US Capitol

Ohio Farm Bureau’s farmer leaders including young agricultural professionals, AgriPOWER Class XIII members and county presidents and some vice presidents, plus members of the media and select Farm Bureau staff are in Washington, D.C. Sept. 13-15 2022.

Over three days, participants will hear from experts and in turn voice their thoughts on topics including the 2023 Farm Bill, environmental regulations, energy and economic policies. This is an opportunity for members to help legislators make the connection between what is happening on Ohio farms and what is being debated in the halls of Congress and within federal agencies.

Guest speakers include Sen. Sherrod Brown, Sen. Rob Portman, Rep. Troy Balderson and Rep. Bob Gibbs.

Highlights from each day of the trip will be posted at this page. Follow the news on social media @OhioFarmBureau or #ofbdc.

Photo by Paula Nardini, Pexels

Day 1 (Sept. 13)

Tuesday marked the start of the 2022 Washington D.C. Leadership Experience. For the second year, this trip to the nation’s capital included county Farm Bureau presidents and vice presidents along with Ohio Farm Bureau Young Ag Professionals and members of the AgriPOWER Class XIII leadership institute. The groups are joining forces to visit face-to-face with lawmakers about issues being taken up inside the beltway that could have major implications to Farm Bureau members across Ohio.

“To have over 100 Ohio Farm Bureau members, all diverse in their roles in Ohio agriculture, come together to meet with legislators in Washington D.C. is what our organization is all about,” said Ohio Farm Bureau President Bill Patterson. “We have a lot to discuss as we visit The Hill this week and we look forward to making our voices heard here on behalf of all of our members back home.”

In preparation for in-person visits with lawmakers, participants were briefed about the topics that will be covered during Hill visits this week, including the 2023 Farm Bill, operational cost associated with inflation and supply chain breakdowns, climate change and impacts of EPA limiting agriculture technology approvals.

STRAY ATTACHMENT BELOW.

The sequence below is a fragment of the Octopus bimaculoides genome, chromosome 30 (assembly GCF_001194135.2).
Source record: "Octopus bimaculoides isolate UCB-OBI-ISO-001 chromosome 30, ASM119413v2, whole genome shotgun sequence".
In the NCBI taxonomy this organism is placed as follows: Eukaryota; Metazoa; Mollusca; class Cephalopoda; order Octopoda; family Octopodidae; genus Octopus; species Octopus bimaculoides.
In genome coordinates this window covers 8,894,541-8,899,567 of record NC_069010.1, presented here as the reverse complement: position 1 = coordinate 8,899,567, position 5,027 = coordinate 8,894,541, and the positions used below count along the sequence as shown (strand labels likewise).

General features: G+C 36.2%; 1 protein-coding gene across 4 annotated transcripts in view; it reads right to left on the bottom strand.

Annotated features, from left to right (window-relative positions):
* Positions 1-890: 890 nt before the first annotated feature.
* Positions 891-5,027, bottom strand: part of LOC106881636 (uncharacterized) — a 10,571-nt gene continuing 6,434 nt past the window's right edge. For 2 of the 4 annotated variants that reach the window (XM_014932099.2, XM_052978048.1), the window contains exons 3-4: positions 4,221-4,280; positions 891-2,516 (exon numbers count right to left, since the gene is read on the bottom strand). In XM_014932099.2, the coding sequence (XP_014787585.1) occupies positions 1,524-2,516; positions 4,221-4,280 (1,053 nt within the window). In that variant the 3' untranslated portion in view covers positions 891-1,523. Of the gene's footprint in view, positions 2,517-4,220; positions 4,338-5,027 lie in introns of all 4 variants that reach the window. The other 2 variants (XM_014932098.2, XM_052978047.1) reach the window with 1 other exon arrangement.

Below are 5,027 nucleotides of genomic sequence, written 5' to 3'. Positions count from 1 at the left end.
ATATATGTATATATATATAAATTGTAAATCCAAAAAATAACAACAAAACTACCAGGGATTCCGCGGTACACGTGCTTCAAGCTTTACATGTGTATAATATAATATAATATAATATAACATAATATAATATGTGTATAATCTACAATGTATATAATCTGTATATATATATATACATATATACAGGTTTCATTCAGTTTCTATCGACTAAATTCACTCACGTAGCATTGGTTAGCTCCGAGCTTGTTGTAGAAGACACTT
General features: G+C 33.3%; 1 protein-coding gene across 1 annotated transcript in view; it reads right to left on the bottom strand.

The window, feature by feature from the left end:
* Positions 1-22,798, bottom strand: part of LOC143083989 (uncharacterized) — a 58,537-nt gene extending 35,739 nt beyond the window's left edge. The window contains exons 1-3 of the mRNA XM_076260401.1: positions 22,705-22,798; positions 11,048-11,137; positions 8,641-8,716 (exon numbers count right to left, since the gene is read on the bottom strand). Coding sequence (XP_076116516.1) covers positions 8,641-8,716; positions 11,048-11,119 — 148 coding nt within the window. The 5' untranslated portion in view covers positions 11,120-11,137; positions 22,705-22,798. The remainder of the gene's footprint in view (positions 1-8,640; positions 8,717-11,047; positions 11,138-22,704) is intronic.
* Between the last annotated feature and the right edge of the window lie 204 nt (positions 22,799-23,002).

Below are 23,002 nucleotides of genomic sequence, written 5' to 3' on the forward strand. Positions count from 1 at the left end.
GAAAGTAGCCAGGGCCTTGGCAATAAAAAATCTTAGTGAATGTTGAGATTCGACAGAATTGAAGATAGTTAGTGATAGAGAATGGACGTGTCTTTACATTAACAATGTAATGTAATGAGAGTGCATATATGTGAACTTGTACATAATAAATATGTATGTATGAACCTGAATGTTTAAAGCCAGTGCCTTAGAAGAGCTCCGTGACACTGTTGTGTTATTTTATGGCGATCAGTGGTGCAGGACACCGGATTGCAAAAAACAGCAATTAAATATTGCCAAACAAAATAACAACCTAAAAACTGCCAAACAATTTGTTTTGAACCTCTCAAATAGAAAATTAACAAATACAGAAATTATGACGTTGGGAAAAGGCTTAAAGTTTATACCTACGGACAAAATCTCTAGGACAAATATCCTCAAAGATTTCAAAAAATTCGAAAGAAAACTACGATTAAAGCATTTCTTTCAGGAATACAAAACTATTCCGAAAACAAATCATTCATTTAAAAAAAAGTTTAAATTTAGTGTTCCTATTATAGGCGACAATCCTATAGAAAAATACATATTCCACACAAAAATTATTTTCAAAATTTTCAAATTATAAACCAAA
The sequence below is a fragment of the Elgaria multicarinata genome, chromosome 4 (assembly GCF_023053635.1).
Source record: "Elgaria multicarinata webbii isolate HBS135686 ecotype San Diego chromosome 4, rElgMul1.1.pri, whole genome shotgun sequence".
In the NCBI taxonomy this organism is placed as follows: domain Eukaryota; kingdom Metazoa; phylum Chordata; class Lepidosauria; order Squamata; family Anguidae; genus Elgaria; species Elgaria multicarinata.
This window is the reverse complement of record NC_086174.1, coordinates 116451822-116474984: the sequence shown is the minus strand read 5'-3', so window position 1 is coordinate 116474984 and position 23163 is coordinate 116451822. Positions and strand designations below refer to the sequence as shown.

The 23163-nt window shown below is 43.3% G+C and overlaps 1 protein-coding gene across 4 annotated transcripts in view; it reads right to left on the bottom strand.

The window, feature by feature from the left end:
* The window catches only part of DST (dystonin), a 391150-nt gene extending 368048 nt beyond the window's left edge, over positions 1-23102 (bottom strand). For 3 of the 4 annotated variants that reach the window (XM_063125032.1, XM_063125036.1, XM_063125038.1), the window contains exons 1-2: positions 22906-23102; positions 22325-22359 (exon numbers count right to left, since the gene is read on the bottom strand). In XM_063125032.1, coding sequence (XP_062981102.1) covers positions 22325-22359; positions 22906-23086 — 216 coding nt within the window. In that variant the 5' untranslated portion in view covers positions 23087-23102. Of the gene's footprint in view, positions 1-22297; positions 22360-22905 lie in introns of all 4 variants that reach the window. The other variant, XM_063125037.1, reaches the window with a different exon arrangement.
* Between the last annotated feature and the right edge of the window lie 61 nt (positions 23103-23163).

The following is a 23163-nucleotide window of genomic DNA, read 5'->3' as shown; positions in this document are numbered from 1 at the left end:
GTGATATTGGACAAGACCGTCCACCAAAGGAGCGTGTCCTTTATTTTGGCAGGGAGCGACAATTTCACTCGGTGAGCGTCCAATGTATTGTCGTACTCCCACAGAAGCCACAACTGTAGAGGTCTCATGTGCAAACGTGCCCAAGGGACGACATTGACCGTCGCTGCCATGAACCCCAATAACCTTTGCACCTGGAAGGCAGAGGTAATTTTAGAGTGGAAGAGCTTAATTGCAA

Ohio Farm Bureau President Bill Patterson talks to members of the ag media on this first day of the Washington D.C. trip, including Amie Simpson of Brownfield.

In addition to President Patterson, attendees were also addressed by Ohio Farm Bureau’s Executive Vice President Adam Sharp, American Farm Bureau’s Vice President of Public Policy Sam Kieffer and AFBF’s Senior Director of Government Affairs Andrew Walmsley.

The keynote speaker was Dr. Venus Welch-White with the U.S. Environmental Protection Agency’s Agriculture Advisor’s Office, who shared an update on WOTUS, along with her agency’s vision to meet the Endangered Species Act deliverables, improve the program’s efficiencies and engage with stakeholders to make regulations that are rooted in science and will have a minimal impact on agriculture.

Tomorrow morning Ohio Farm Bureau members will be joined by Sen. Rob Portman for breakfast, then it is off to a Farm Forum, hosted by Congressman Bob Gibbs and Congressman Troy Balderson on Capitol Hill.

Day 2 (Sept. 14)

The 2022 Washington D.C. Leadership Experience once again allows participants to hear from Ohio’s two U.S. Senators. Wednesday began with remarks from Se. Rob Portman, who visited with Ohio Farm Bureau members over breakfast at The Capitol Hill Club. Sen.Portman talked about the possibility of a rail strike, the importance of rail to agriculture and Congress’ need to step in to prevent the stoppage of rail service throughout the country. 

“You are all here in town at a very interesting time,” Portman said. “My view is that if there can be something worked out that brings all of the rail unions on board, great. If not, we ought to go ahead and pass legislation and I hope nobody will block it. This is not a political game, this is a serious economical issue.”

After breakfast, participants made their way to The Hill to visit with their representatives and then enjoyed the Farm Forum. This event was hosted by Congressman Bob Gibbs and Congressman Troy Balderson, as they invited other lawmakers from Ohio and across the country to visit with Ohio Farm Bureau members about where issues that concern agriculture currently are in the legislative process.